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Cleveland, your cultural middle class needs a raise

Marc Lefkowitz  |  12/04/13 @ 10:00am  |  Posted in Buying local

I made an unexpected purchase on Black Friday. I hadn’t planned to get all caught up in the frenzy—we’re budget hawks, really. But I had a litany of reasons why we just had to have a new television. Our 2002 mega-set is thick as a safe and was literally crushing our media center. I even used a Kil-o-watt meter and discovered that the old TV ran off 1,100 watts of power. The new LED unit uses 33 watts. We hadn’t really saved for it, but it wasn’t going to break the bank, either.

The experience of driving to and seeing tons of people buying stuff at the big box store was sort of creepy. But in the end I think we wanted to treat ourselves to the illusion of being middle class.

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I think that attitude—of being poor and knowing it—is affecting Cleveland. The city’s been in belt-tightening mode for so long, that its recent decisions to throw lots of money at a $300 million Hilton, $100 million for some pretty dubious luxury items for FirstEnergy Stadium, and $16 million for a chandelier masquerading as art...well, from the sidelines, it looks pretty desperate.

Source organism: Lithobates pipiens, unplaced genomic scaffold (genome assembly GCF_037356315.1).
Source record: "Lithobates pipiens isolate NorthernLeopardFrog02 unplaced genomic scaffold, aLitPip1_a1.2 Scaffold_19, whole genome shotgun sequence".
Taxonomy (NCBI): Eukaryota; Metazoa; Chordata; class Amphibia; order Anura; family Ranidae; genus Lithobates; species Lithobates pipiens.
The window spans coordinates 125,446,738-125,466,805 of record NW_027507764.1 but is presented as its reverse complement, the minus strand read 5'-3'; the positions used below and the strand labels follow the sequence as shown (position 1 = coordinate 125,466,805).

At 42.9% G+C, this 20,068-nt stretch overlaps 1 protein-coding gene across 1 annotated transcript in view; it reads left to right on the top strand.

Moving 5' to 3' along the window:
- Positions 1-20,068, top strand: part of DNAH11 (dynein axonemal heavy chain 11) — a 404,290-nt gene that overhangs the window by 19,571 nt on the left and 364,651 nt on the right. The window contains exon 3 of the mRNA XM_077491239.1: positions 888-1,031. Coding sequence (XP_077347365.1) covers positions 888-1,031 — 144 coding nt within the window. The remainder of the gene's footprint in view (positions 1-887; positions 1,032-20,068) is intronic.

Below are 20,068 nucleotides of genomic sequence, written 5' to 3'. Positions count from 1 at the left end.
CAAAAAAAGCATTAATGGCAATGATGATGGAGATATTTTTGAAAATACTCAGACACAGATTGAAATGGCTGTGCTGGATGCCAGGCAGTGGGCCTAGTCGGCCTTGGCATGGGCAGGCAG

Critics wonder how the city known for keeping a firm hand on the till suddenly feels so flush with cash? If the city’s willing to go into debt, why do it with these very flash items?

Take it from someone who tried a little retail therapy, the lift is short lived. The feeling of winning by consuming can be taken too far. Just ask the sad losers shuffling out of the casino.